The Legal Intelligencer, the leading legal publication in Pennsylvania, on March 1, 2018, published an article entitled “Pa. Superior Court Adds to Debate Over Jury Instructions in Wake of ‘Tincher’.” Cliff Rieders has been instrumental in this debate. Rieders wrote the Amicus brief in the underlying case of Tincher v. Omega Flex I, which was ultimately adopted by the court. The court’s formulation of products liability law in Pennsylvania gives the jury the province of weighing the risk benefit of suggested alternative designs and the jury may now consider consumer expectations. Part of the equation is whether the product lacks any element necessary to make it safe. As in prior law, the manufacturer is still a guarantor, although not an insurer of the safety of the product.
The Legal Intelligencer article noted that on remand from the Pennsylvania Supreme Court, the Superior Court in Tincher II determined that since the chart was wrong that the jury was given, which led to the Tincher I appeal, there should be a retrial. At the retrial, the jury will be able to consider risk reward analysis and consumer expectation, although it did have that information in its prior deliberations.
Rieders has been frequently interviewed on the subject of products liability law in Pennsylvania. The attorney is a life member of the American Law Institute. The American Law Institute originally considered changing products liability laws nationwide in its Enterprise Theory of Liability. After Rieders worked hard to point out that the study was financed by insurance companies in the tort reform movement, the project was shelved. This led to the Restatement (Third). Rieders was on the Consultative Group of the Restatement (Third) Products Liability, and was instrumental in the Subcommittee Note of the American Law Institute specifically addressing Pennsylvania law and stating that Pennsylvania law was in conformity with national products liability law.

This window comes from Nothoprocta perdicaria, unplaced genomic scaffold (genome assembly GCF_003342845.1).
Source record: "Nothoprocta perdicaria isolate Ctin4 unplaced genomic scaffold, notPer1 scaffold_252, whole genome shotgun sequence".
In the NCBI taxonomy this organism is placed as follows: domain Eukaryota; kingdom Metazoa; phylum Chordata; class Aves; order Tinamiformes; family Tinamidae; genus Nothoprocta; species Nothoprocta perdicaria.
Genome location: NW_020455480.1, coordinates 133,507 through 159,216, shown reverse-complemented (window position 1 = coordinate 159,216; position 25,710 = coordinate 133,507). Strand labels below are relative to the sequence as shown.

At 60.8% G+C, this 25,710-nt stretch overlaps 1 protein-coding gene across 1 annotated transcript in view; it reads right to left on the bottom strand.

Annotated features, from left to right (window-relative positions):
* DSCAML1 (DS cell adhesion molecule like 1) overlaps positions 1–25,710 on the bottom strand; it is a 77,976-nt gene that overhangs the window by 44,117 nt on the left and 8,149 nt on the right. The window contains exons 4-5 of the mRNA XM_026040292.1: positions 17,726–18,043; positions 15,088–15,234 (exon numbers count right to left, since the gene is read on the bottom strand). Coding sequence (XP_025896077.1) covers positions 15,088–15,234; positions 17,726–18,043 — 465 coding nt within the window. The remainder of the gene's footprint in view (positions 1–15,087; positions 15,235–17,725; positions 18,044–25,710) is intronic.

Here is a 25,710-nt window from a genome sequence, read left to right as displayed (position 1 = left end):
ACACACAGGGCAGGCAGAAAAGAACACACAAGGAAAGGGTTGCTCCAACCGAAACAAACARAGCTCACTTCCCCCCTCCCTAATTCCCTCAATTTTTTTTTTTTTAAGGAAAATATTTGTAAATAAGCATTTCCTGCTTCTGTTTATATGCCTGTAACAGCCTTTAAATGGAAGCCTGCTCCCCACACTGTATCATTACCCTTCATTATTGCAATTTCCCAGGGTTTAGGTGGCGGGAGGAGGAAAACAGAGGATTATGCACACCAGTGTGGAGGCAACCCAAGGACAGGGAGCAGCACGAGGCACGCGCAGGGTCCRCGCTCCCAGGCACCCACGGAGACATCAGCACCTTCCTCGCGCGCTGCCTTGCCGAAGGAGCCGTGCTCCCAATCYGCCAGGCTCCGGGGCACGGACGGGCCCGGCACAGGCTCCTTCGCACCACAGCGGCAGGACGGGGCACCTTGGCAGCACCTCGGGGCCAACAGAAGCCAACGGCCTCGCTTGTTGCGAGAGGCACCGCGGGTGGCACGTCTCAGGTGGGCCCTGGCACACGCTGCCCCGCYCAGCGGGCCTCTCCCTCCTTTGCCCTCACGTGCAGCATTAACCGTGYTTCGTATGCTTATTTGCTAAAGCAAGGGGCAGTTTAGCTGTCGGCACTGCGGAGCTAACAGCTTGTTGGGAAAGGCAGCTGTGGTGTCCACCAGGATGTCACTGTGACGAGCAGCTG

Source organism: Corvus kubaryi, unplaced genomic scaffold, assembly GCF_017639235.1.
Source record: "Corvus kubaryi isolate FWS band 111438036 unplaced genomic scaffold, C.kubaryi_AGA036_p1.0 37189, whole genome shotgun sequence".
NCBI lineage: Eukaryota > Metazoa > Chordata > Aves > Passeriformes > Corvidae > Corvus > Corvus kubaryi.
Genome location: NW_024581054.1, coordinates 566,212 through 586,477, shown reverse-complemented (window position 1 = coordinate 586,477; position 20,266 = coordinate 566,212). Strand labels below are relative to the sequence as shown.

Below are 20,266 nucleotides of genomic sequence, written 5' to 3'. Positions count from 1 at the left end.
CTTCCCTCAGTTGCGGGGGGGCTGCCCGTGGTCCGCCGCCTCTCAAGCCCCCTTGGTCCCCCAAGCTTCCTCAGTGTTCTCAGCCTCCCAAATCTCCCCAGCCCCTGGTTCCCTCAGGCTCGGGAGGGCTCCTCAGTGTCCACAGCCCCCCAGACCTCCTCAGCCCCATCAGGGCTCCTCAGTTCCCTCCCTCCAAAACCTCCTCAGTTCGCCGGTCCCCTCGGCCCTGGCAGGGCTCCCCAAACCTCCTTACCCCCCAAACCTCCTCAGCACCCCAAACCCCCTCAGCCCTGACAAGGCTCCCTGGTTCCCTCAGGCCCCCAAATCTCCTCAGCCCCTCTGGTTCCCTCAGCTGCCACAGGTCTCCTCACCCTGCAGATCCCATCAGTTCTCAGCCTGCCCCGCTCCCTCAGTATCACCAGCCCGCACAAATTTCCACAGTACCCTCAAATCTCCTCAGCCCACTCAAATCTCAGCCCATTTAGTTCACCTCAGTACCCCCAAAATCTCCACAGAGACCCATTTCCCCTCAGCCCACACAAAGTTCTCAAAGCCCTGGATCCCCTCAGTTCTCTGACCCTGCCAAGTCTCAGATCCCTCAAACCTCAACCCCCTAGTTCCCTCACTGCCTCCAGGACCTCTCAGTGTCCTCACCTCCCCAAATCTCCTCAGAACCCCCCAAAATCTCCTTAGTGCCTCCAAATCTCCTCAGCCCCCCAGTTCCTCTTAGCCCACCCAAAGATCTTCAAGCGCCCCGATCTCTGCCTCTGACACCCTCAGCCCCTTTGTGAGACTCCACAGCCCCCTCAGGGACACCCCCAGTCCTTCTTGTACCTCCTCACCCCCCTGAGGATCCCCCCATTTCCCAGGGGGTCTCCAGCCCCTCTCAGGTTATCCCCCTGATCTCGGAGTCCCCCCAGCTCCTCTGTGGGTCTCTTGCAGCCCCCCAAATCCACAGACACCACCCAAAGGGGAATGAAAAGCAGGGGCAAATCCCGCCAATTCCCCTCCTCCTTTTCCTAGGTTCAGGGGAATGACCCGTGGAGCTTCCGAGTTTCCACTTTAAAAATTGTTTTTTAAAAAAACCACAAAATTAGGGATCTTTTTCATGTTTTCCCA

Ever since the American Law Institute adopted the Restatement (Third) Products Liability, many states, including Pennsylvania, have tried to bring negligence concepts into products liability law. Rieders has assiduously fought against that, and has served as Amicus Curiae counsel in a number of cases that have gone to the Pennsylvania Supreme Court. Rieders has argued that the emphasis should stay on the safety of the product and not the subjective intent of the manufacturer. “Safety comes first,” said Rieders.
Cliff Rieders is the go-to attorney for many products liability questions in our courts, both at the trial and appellate levels.